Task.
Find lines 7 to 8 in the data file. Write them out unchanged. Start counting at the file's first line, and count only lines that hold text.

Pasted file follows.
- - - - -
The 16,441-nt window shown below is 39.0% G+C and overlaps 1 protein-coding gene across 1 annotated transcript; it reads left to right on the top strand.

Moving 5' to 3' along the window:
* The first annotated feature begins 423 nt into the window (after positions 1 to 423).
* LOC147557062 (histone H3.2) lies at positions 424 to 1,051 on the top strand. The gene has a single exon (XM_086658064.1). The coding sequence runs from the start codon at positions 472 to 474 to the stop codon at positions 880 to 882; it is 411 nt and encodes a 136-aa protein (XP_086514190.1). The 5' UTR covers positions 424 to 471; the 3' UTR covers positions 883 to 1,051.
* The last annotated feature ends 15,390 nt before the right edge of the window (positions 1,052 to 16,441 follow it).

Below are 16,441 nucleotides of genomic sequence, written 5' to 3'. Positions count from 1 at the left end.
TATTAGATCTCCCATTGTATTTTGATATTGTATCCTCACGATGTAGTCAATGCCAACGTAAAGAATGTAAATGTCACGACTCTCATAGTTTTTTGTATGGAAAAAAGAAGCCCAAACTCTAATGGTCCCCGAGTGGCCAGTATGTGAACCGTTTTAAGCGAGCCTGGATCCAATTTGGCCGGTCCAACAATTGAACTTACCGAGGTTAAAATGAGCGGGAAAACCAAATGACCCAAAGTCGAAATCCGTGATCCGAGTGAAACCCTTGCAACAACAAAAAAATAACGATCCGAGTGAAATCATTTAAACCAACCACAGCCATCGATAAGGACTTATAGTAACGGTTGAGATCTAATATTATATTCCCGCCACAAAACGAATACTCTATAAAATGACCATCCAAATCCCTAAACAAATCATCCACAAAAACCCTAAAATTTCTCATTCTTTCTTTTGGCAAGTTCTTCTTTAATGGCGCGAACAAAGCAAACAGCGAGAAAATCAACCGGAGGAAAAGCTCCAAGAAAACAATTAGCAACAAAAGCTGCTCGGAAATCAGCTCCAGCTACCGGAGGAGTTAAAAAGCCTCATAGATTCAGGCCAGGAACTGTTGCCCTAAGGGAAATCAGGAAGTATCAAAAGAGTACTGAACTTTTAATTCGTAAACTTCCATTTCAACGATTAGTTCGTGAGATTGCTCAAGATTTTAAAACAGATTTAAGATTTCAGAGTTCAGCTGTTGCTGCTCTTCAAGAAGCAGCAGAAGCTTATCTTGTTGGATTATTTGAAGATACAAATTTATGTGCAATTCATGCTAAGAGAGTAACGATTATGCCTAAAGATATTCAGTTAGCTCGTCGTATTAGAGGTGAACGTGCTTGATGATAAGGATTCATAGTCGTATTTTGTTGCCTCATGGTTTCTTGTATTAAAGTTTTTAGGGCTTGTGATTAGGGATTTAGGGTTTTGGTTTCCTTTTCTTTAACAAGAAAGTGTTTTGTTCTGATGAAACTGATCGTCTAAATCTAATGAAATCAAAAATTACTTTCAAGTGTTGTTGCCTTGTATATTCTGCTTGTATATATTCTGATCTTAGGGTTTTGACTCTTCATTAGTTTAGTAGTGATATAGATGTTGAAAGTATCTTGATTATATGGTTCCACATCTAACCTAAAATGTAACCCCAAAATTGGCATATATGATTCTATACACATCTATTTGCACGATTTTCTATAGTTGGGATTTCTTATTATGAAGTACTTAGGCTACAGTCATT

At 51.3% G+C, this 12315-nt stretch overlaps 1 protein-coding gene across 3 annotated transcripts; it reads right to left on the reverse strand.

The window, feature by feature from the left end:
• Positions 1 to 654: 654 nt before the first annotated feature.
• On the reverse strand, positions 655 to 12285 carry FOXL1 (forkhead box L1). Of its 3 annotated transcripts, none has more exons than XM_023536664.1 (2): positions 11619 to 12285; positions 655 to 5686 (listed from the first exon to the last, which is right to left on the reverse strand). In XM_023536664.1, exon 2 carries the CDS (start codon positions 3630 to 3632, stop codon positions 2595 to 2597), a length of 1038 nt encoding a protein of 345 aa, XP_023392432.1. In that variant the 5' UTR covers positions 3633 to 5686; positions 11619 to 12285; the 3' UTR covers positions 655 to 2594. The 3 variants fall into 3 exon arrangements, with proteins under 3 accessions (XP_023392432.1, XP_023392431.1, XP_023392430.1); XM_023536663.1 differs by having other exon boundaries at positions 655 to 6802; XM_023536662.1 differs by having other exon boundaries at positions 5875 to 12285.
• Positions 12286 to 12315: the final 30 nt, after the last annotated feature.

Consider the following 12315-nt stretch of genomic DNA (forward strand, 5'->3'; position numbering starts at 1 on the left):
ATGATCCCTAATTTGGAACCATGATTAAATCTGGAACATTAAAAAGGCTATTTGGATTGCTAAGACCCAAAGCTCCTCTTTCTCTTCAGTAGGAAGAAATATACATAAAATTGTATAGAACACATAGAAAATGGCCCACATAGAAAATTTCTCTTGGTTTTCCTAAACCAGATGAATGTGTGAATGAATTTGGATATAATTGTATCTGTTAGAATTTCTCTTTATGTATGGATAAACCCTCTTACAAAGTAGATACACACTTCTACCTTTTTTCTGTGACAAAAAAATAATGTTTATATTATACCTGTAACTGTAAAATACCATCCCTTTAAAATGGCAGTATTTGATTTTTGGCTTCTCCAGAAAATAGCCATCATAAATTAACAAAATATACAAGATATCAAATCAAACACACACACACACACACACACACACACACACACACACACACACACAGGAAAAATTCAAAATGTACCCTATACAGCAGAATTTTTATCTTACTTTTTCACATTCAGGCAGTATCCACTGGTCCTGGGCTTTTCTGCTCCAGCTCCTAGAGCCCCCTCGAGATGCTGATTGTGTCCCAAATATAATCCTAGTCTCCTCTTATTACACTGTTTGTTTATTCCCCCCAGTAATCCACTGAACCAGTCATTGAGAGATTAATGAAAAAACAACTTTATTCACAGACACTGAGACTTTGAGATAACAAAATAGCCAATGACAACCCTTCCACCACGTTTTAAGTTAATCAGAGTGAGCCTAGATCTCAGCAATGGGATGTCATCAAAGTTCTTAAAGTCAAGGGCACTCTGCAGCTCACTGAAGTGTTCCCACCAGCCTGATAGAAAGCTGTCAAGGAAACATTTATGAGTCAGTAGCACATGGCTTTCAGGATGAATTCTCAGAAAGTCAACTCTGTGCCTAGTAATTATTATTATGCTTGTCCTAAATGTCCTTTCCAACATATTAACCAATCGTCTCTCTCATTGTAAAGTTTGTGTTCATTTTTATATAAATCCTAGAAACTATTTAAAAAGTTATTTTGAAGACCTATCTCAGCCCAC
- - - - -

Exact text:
TATTAGATCTCCCATTGTATTTTGATATTGTATCCTCACGATGTAGTCAATGCCAACGTAAAGAATGTAAATGTCACGACTCTCATAGTTTTTTGTATGGAAAAAAGAAGCCCAAACTCTAATGGTCCCCGAGTGGCCAGTATGTGAACCGTTTTAAGCGAGCCTGGATCCAATTTGGCCGGTCCAACAATTGAACTTACCGAGGTTAAAATGAGCGGGAAAACCAAATGACCCAAAGTCGAAATCCGTGATCCGAGTGAAACCCTTGCAACAACAAAAAAATAACGATCCGAGTGAAATCATTTAAACCAACCACAGCCATCGATAAGGACTTATAGTAACGGTTGAGATCTAATATTATATTCCCGCCACAAAACGAATACTCTATAAAATGACCATCCAAATCCCTAAACAAATCATCCACAAAAACCCTAAAATTTCTCATTCTTTCTTTTGGCAAGTTCTTCTTTAATGGCGCGAACAAAGCAAACAGCGAGAAAATCAACCGGAGGAAAAGCTCCAAGAAAACAATTAGCAACAAAAGCTGCTCGGAAATCAGCTCCAGCTACCGGAGGAGTTAAAAAGCCTCATAGATTCAGGCCAGGAACTGTTGCCCTAAGGGAAATCAGGAAGTATCAAAAGAGTACTGAACTTTTAATTCGTAAACTTCCATTTCAACGATTAGTTCGTGAGATTGCTCAAGATTTTAAAACAGATTTAAGATTTCAGAGTTCAGCTGTTGCTGCTCTTCAAGAAGCAGCAGAAGCTTATCTTGTTGGATTATTTGAAGATACAAATTTATGTGCAATTCATGCTAAGAGAGTAACGATTATGCCTAAAGATATTCAGTTAGCTCGTCGTATTAGAGGTGAACGTGCTTGATGATAAGGATTCATAGTCGTATTTTGTTGCCTCATGGTTTCTTGTATTAAAGTTTTTAGGGCTTGTGATTAGGGATTTAGGGTTTTGGTTTCCTTTTCTTTAACAAGAAAGTGTTTTGTTCTGATGAAACTGATCGTCTAAATCTAATGAAATCAAAAATTACTTTCAAGTGTTGTTGCCTTGTATATTCTGCTTGTATATATTCTGATCTTAGGGTTTTGACTCTTCATTAGTTTAGTAGTGATATAGATGTTGAAAGTATCTTGATTATATGGTTCCACATCTAACCTAAAATGTAACCCCAAAATTGGCATATATGATTCTATACACATCTATTTGCACGATTTTCTATAGTTGGGATTTCTTATTATGAAGTACTTAGGCTACAGTCATT

At 51.3% G+C, this 12315-nt stretch overlaps 1 protein-coding gene across 3 annotated transcripts; it reads right to left on the reverse strand.